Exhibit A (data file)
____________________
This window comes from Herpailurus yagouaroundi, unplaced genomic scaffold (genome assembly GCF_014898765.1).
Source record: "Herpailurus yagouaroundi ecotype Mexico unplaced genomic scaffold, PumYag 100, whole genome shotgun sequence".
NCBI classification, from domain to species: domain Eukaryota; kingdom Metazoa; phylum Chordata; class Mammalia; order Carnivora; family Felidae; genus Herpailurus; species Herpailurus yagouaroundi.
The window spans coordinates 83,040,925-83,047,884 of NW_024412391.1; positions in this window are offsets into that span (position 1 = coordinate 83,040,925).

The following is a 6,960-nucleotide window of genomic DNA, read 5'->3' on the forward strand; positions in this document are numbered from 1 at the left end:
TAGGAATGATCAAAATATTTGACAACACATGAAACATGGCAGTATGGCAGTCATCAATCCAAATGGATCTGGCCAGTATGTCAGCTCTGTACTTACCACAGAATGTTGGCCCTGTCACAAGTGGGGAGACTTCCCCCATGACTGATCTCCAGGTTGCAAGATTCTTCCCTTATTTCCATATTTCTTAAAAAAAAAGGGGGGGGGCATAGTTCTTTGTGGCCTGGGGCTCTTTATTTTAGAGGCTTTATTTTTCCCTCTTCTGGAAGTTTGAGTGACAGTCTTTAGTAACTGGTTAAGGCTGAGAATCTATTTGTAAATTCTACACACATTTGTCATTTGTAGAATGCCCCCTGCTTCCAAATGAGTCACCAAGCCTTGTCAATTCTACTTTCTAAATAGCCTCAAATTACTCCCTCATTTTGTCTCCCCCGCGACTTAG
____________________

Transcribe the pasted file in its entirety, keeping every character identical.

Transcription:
This window comes from Herpailurus yagouaroundi, unplaced genomic scaffold (genome assembly GCF_014898765.1).
Source record: "Herpailurus yagouaroundi ecotype Mexico unplaced genomic scaffold, PumYag 100, whole genome shotgun sequence".
NCBI classification, from domain to species: domain Eukaryota; kingdom Metazoa; phylum Chordata; class Mammalia; order Carnivora; family Felidae; genus Herpailurus; species Herpailurus yagouaroundi.
The window spans coordinates 83,040,925-83,047,884 of NW_024412391.1; positions in this window are offsets into that span (position 1 = coordinate 83,040,925).

The following is a 6,960-nucleotide window of genomic DNA, read 5'->3' on the forward strand; positions in this document are numbered from 1 at the left end:
TAGGAATGATCAAAATATTTGACAACACATGAAACATGGCAGTATGGCAGTCATCAATCCAAATGGATCTGGCCAGTATGTCAGCTCTGTACTTACCACAGAATGTTGGCCCTGTCACAAGTGGGGAGACTTCCCCCATGACTGATCTCCAGGTTGCAAGATTCTTCCCTTATTTCCATATTTCTTAAAAAAAAAGGGGGGGGGCATAGTTCTTTGTGGCCTGGGGCTCTTTATTTTAGAGGCTTTATTTTTCCCTCTTCTGGAAGTTTGAGTGACAGTCTTTAGTAACTGGTTAAGGCTGAGAATCTATTTGTAAATTCTACACACATTTGTCATTTGTAGAATGCCCCCTGCTTCCAAATGAGTCACCAAGCCTTGTCAATTCTACTTTCTAAATAGCCTCAAATTACTCCCTCATTTTGTCTCCCCCGCGACTTAG